Written by Stanley Greenberg Friday, 08 February 2013 00:00
Recently, in my Shakespeare class at SUNY Old Westbury with Professor Hegde, the class was given as assignment. It was “discuss whether and/or why Shakespeare should be considered a creative genius.”
It is a fact that the plots or storylines in all of Shakespeare’s plays (about 36 of them) were based on pre-existing sources, in many instances, stories by other authors, Plutarch’s lives, etc.
Shakespeare took these stories and fleshed them out. This included adding brilliant dialogue and turning the story into an interesting and historically correct play. There were no English dictionaries during his lifetime so Shakespeare coined and invented many words and phrases that are today considered integral parts of the English Llanguage.
You may be surprised at these additions to English, which had not yet been formalized. Some of his coined statements:
“Knock, Knock, Knock! Who’s there?”— Macbeth
“Neither an borrower, nor a lender be.”— Hamlet
“Parting is such sweet sorrow.”— Romeo and Juliet
“Neither rime nor reason.”— The Comedy of Errors
“To thine own self be true.”— Hamlet
“Too much of a good thing.”— As You Like It
“Wild-goose chase.”— Romeo and Juliet
“All the Worlds a stage and all the men and women merely players.”— As You Like It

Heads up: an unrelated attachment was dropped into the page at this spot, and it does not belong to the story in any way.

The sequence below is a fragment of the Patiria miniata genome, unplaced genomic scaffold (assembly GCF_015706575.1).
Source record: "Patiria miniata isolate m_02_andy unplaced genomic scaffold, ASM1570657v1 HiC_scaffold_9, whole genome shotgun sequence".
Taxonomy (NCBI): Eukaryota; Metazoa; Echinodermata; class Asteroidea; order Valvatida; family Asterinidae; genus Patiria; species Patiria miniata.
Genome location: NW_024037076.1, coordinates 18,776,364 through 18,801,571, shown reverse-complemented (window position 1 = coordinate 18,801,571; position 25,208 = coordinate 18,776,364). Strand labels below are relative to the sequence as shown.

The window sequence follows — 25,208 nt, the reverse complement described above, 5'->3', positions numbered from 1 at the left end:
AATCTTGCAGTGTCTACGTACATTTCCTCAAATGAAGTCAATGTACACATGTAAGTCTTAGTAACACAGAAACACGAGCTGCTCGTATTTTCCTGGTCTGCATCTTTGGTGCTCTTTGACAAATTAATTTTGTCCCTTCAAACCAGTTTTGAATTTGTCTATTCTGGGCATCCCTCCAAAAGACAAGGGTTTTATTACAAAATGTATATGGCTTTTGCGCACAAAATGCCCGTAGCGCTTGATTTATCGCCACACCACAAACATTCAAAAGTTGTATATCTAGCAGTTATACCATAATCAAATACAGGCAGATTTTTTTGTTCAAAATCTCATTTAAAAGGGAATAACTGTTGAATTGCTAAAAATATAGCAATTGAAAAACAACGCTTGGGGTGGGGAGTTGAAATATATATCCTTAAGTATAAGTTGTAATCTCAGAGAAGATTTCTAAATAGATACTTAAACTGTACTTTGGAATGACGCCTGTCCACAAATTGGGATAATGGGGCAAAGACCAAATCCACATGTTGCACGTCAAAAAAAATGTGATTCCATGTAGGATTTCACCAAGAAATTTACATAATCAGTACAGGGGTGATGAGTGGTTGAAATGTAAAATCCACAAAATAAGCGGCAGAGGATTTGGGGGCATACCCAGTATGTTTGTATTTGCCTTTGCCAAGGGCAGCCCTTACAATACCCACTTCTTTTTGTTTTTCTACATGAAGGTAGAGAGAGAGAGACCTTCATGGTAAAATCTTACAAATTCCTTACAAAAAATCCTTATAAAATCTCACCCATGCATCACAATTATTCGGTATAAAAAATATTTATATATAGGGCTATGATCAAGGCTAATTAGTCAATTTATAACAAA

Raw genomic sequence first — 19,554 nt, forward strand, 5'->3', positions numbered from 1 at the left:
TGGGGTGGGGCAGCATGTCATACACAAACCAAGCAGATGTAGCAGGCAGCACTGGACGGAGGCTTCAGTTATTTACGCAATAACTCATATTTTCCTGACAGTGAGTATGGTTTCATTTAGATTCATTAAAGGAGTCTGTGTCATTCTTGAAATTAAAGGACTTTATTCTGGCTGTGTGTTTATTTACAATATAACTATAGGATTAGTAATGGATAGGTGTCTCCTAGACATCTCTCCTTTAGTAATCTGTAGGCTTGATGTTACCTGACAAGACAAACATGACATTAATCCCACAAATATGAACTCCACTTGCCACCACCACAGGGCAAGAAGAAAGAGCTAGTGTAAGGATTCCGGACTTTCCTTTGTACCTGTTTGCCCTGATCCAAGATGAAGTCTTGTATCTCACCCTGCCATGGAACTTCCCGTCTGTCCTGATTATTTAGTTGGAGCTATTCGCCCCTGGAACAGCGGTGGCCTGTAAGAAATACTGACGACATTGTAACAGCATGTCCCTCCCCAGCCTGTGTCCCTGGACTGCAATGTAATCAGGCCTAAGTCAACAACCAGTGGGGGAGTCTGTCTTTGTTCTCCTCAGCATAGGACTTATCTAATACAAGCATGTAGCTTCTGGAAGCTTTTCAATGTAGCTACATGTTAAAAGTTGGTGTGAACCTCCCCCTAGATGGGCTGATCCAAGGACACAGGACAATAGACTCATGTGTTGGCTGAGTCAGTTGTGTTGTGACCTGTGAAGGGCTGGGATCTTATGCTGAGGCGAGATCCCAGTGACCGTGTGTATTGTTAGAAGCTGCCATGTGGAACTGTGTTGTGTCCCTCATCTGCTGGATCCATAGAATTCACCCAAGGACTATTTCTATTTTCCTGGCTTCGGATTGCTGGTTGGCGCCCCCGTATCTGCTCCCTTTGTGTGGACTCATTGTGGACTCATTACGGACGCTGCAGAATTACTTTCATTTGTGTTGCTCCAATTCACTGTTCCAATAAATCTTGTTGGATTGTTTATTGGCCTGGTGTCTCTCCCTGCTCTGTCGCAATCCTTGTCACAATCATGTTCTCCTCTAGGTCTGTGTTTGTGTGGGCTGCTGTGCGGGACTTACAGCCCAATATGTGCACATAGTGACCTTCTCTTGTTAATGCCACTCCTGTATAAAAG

Shakespeare’s vocabulary was 25,000 words; today’s college students’ vocabularies are somewhere around 5,000 words. Some more terms coined by William Shakespeare and still used today like amazement, birthplace, cold-blooded, dawn, eyeball, fashionable, generous, ill-tempered, jaded, love letter, majestic, outgrow, puppy dog, quarrelsome, rascally, schoolboy, tranquil, useful, vulnerable, well-behaved, yelping and zany.
Also: gossip, luggage, marketable, mimic, obscene, undress and submerge. More phrases: a fools paradise; foregone conclusion; sorry sight; dead as a doornail; bag and baggage; Ides of March; fairplay; good riddance; in stitches; heart’s content; tongue-tied; tower of strength; Greek to me; love is blind and vanish into thin air.
The English language today is certainly richer for the many words and phrases created by the genius of William Shakespeare.
Friday, 25 July 2014 00:00
Plainview resident Cila Schlanger was eager to attend a two-hour property tax workshop at the Farmingdale Public Library last week — the problem is, so were many other people.
“I was taken aback once I came here because there was such a line,” she said. “I thought it would be a two-hour workshop, but individuals had to wait to be helped on a first come, first serve basis.”
Residents are trying to save a buck whenever and wherever they can, especially when it comes to property taxes. To try and lend a helping hand, elected officials recently hosted a property tax exemption workshop at the library, drawing residents from across Nassau County.
Thursday, 24 July 2014 11:02
Plainview school officials are looking for public input for the next round of capital improvements.
The Plainview-Old Bethpage Central School District announced the search for volunteers to serve on its Facilities Upgrade and Improvement Advisory Committee at a special Board of Education meeting held on July 16. The committee will advise and assist the District in preparing a capital improvement bond issue that will be proposed to the Plainview-Old Bethpage community for a vote in December.